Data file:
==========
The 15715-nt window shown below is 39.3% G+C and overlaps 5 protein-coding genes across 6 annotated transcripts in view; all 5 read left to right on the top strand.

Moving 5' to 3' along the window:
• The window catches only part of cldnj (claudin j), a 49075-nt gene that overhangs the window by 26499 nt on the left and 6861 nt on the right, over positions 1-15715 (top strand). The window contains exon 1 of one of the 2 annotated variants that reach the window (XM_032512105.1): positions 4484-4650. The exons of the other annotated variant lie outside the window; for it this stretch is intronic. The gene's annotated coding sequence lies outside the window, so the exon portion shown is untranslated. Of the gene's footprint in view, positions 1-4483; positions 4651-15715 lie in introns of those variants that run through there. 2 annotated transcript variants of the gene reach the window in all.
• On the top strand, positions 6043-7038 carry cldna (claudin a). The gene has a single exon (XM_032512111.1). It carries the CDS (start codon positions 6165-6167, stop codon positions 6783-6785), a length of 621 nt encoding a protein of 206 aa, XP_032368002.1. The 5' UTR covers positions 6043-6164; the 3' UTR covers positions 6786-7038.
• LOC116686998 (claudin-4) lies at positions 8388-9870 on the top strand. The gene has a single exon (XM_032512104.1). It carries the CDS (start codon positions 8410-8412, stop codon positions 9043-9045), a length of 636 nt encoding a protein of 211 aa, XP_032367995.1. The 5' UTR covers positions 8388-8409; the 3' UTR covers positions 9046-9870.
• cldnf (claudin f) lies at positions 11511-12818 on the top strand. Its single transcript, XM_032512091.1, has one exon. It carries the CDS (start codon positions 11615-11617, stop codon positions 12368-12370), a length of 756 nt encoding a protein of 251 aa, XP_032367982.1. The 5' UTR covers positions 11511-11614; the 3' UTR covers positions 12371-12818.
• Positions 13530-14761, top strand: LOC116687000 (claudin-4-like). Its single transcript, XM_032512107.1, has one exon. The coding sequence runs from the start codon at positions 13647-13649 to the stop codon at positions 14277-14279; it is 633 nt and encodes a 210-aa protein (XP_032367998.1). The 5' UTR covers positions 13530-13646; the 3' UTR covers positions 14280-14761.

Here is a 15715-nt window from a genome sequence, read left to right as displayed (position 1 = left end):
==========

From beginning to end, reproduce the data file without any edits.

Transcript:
The 15715-nt window shown below is 39.3% G+C and overlaps 5 protein-coding genes across 6 annotated transcripts in view; all 5 read left to right on the top strand.

Moving 5' to 3' along the window:
• The window catches only part of cldnj (claudin j), a 49075-nt gene that overhangs the window by 26499 nt on the left and 6861 nt on the right, over positions 1-15715 (top strand). The window contains exon 1 of one of the 2 annotated variants that reach the window (XM_032512105.1): positions 4484-4650. The exons of the other annotated variant lie outside the window; for it this stretch is intronic. The gene's annotated coding sequence lies outside the window, so the exon portion shown is untranslated. Of the gene's footprint in view, positions 1-4483; positions 4651-15715 lie in introns of those variants that run through there. 2 annotated transcript variants of the gene reach the window in all.
• On the top strand, positions 6043-7038 carry cldna (claudin a). The gene has a single exon (XM_032512111.1). It carries the CDS (start codon positions 6165-6167, stop codon positions 6783-6785), a length of 621 nt encoding a protein of 206 aa, XP_032368002.1. The 5' UTR covers positions 6043-6164; the 3' UTR covers positions 6786-7038.
• LOC116686998 (claudin-4) lies at positions 8388-9870 on the top strand. The gene has a single exon (XM_032512104.1). It carries the CDS (start codon positions 8410-8412, stop codon positions 9043-9045), a length of 636 nt encoding a protein of 211 aa, XP_032367995.1. The 5' UTR covers positions 8388-8409; the 3' UTR covers positions 9046-9870.
• cldnf (claudin f) lies at positions 11511-12818 on the top strand. Its single transcript, XM_032512091.1, has one exon. It carries the CDS (start codon positions 11615-11617, stop codon positions 12368-12370), a length of 756 nt encoding a protein of 251 aa, XP_032367982.1. The 5' UTR covers positions 11511-11614; the 3' UTR covers positions 12371-12818.
• Positions 13530-14761, top strand: LOC116687000 (claudin-4-like). Its single transcript, XM_032512107.1, has one exon. The coding sequence runs from the start codon at positions 13647-13649 to the stop codon at positions 14277-14279; it is 633 nt and encodes a 210-aa protein (XP_032367998.1). The 5' UTR covers positions 13530-13646; the 3' UTR covers positions 14280-14761.

Here is a 15715-nt window from a genome sequence, read left to right as displayed (position 1 = left end):